GCE Statement on the Occasion of the 2022 World Teachers’ Day
The recently held Transforming Education Summit has been a milestone for the international community, reiterating the need to urgently strengthen state commitments toward the right to education for all.
The Global Campaign for Education highlights this momentum by stressing the central importance of teachers in achieving the Sustainable Development Agenda, and the 2022 World Teachers' Day is an ideal reason to renew it.
The available information shows that, unfortunately, most governments have failed to make the necessary investments in education systems or provide the support teachers desperately need to perform their roles and enjoy a decent standard of living.
According to UNESCO, globally, 69 million new teachers are required to meet the 2030 education goals, of which almost 25 million are required to serve primary school children and 44 million for secondary school. Another 28 million teachers are needed to replace their colleagues due to retirement by 2030.
This urgency is compounded by observing that teachers often lack education and training opportunities, suffer from low-income gendered salaries, must endure overcrowded classrooms, and are increasingly victims of armed conflicts, occupation, and disasters.
GCE believes that teacher shortage affects the entire planet because the construction of global citizenship based on the respect and promotion of human rights as a way of life can only be achieved by overcoming all forms of exclusion and marginalisation everywhere. However, GCE notes that teacher shortage is dramatic in specific regions and countries -with a perverse effect on students with disabilities and indigenous populations- and it is not a problem in others.
As GCE’s founding member Education International rightly states, the world must commit to increasing investment in quality public education systems, guaranteeing labour rights and good working conditions for teachers and education support personnel, and respecting teachers and their pedagogical expertise.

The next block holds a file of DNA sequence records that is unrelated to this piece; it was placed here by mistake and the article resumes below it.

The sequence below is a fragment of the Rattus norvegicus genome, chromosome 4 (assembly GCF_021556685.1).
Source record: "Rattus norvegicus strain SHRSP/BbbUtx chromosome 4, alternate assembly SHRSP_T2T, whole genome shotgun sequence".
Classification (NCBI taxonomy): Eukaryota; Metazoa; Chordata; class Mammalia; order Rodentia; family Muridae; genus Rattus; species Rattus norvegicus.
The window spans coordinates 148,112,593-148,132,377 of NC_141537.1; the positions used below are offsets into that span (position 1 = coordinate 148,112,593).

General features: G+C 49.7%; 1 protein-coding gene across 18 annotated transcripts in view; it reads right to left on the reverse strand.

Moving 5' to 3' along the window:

GCE also calls on governments and donors to invest in teacher training that enables and empowers them to create learning environments that accommodate diverse learning styles, such as Universal Design for Learning and accessible assessments.
Teachers with disabilities should also be able to serve in mainstream/regular education systems as an affirmative action to break cycles of discrimination that affect both teachers and students.
Global data reveals that the learning crisis reported daily in various media is partly due to the growing weakening of teaching work and the exclusion of teachers from participation in decision-making.
This weakening has a dramatic effect on all education processes, but mainly it reveals that rather than a learning crisis, the world is facing a crisis of inequality, in which low- and middle-income countries and early childhood, youth and adult populations that have historically been discriminated against, pay the consequences of this type of structural violence.
The Global Campaign for Education calls on the international community to urgently attend to the situation of migrant, refugee, displaced and asylum-seeking populations who lack appropriate teachers and schools and mainly demands that teachers' attention be placed at the forefront of the international development and humanitarian agendas.
The new education financing compact derived from the Transforming Education Summit must lead to adequate financing of the teaching profession as one of the emergency measures that must be adopted.
The GCE renews its solidarity with teachers and education personnel and commits to working with them in the construction of a world free of exclusion, discrimination, inequality and all forms of violence.